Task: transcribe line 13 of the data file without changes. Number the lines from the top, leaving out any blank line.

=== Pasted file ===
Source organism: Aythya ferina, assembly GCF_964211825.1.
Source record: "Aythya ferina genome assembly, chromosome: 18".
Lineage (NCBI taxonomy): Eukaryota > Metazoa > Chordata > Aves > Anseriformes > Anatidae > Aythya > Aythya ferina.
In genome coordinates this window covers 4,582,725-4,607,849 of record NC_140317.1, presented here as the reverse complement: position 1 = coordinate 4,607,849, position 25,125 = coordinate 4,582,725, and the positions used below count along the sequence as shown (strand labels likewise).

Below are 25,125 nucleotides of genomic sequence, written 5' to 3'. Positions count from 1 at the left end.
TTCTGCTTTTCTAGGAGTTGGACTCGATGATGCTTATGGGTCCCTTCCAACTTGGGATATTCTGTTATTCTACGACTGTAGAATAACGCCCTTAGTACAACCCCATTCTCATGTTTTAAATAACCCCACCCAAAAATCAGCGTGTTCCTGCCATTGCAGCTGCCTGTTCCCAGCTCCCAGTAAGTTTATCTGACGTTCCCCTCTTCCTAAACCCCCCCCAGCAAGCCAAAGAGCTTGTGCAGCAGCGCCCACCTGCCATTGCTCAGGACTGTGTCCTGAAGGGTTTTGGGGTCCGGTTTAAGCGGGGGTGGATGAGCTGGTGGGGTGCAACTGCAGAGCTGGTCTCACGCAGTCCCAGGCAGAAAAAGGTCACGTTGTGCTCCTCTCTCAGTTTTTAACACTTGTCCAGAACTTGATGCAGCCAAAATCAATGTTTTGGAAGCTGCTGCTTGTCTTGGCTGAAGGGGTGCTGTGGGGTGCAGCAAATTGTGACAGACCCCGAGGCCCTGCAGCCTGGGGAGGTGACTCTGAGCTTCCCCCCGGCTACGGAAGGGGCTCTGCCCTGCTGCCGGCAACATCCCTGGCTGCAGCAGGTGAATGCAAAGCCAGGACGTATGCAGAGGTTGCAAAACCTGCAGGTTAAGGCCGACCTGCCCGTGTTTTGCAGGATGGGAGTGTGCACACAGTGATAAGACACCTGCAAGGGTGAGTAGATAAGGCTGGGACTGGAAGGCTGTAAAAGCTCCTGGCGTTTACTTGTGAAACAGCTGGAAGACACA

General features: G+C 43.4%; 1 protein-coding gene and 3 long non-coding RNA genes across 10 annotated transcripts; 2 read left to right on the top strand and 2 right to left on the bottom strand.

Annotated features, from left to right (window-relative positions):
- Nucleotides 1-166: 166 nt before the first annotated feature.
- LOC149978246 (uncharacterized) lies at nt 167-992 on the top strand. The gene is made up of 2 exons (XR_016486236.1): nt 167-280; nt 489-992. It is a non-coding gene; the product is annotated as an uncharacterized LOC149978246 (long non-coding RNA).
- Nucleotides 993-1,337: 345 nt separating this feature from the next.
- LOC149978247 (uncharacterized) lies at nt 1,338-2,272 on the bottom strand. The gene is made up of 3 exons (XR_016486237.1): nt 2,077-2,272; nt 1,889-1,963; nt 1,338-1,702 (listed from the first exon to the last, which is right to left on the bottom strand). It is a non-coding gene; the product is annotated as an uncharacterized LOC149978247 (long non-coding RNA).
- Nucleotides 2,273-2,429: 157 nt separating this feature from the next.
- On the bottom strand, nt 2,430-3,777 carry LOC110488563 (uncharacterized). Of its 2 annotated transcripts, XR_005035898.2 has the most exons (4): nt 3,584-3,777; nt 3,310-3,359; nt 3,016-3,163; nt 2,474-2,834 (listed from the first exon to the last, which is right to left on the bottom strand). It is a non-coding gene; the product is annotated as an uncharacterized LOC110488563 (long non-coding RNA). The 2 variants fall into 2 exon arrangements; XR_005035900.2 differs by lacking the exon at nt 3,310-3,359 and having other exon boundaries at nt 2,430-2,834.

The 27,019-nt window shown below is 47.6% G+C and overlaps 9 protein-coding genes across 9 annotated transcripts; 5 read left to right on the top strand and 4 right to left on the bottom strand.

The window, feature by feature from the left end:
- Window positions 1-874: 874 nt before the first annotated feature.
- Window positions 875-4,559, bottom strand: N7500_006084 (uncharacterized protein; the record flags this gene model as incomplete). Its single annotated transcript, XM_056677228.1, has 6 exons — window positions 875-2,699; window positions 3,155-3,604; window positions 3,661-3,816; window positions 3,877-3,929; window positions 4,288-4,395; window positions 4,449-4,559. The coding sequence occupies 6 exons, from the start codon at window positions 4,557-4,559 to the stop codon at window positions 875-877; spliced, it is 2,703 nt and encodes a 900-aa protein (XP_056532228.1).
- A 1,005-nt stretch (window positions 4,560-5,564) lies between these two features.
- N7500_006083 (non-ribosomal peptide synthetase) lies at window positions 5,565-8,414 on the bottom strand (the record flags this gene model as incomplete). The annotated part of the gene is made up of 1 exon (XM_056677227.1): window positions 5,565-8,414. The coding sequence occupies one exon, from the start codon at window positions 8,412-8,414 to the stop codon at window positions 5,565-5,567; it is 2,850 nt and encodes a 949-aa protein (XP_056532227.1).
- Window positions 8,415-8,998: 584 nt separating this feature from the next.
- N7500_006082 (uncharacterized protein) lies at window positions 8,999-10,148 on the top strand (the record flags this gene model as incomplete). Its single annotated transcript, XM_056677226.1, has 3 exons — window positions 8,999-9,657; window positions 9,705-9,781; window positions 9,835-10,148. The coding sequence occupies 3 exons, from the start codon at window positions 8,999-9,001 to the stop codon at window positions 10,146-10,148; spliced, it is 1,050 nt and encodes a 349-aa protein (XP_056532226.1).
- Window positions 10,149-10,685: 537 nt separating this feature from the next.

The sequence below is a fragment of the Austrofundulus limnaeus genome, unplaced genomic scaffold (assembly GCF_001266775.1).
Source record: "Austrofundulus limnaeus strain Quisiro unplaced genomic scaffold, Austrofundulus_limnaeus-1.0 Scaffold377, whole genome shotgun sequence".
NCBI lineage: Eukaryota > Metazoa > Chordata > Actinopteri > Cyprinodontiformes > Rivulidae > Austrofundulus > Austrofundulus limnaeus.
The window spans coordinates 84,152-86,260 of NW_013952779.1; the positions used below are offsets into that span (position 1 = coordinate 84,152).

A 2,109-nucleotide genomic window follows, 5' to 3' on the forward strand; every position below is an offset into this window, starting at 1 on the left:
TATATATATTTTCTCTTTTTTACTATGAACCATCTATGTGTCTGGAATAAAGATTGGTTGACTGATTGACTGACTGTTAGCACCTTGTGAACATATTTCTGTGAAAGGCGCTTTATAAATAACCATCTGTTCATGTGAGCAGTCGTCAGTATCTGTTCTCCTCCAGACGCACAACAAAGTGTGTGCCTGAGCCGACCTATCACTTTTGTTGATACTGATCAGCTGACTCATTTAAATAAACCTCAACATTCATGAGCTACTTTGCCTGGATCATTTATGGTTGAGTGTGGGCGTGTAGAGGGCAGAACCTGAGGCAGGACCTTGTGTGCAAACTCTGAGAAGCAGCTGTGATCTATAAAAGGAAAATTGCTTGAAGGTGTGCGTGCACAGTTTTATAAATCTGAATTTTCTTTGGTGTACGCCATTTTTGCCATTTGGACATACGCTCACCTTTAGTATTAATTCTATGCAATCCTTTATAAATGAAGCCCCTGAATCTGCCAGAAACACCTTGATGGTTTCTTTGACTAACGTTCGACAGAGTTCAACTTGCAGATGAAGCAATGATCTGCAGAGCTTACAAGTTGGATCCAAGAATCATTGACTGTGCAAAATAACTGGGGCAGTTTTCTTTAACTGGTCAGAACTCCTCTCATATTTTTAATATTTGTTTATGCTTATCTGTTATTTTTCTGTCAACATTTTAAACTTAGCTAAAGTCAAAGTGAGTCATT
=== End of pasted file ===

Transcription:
- Nucleotides 2,273-2,429: 157 nt separating this feature from the next.